·&emspBecause of the specific base-pairing, the amount of A equals the amount of T, and the amount of G equals the amount of C. Thus, total purines will be equal to total pyrimidines overall. These properties are known as Chargaff's rules.

Figure 6.7. Base-Pairing in DNA


When writing a complementary strand of DNA, it is important to not only remember the base-pairing rules but to also keep track of the 5&prime and 3&prime ends. Remember that the sequences need to be both complementary and antiparallel. For example, 5&prime&mdashATCG&mdash3&prime will be complementary to 5&prime&mdashCGAT&mdash3&prime.


In double-stranded DNA, purines = pyrimidines:

If a sample of DNA has 10% G, what is the % of T?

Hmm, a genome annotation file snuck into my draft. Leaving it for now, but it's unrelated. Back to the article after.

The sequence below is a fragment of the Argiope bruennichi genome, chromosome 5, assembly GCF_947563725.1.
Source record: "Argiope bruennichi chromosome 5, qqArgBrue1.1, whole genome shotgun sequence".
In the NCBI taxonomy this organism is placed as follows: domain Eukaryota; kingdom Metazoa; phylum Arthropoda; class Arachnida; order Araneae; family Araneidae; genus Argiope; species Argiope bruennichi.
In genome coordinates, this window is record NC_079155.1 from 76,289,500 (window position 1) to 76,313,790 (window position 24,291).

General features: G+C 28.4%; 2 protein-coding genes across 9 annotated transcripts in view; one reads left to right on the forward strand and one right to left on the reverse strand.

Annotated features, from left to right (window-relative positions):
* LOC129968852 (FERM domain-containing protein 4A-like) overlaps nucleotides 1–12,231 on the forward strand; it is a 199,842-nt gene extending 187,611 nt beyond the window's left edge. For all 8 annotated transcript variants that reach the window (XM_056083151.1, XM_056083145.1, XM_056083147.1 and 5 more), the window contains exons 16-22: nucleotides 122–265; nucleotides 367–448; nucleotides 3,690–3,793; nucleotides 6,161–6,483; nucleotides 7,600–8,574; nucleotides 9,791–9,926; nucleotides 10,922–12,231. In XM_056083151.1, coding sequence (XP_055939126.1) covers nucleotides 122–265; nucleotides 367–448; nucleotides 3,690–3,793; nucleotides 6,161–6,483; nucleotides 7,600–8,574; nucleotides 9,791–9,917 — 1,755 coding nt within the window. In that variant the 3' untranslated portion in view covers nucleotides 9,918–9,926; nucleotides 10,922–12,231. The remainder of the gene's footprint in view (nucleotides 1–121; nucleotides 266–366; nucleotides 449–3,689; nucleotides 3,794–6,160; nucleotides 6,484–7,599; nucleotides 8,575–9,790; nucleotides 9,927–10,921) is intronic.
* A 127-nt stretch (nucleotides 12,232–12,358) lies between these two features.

The double helix of most DNA is a right-handed helix, forming what is called B-DNA, as shown in Figure 6.8. The helix in B-DNA makes a turn every 3.4 nm and contains about 10 bases within that span. Major and minor grooves can be identified between the interlocking strands and are often the site of protein binding. Another form of DNA is called Z-DNA for its zigzag appearance it is a left-handed helix that has a turn every 4.6 nm and contains 12 bases within each turn. A high GC-content or a high salt concentration may contribute to the formation of this form of DNA. No biological activity has been attributed to Z-DNA partly because it is unstable and difficult to research.

Figure 6.8. The B-DNA Double Helix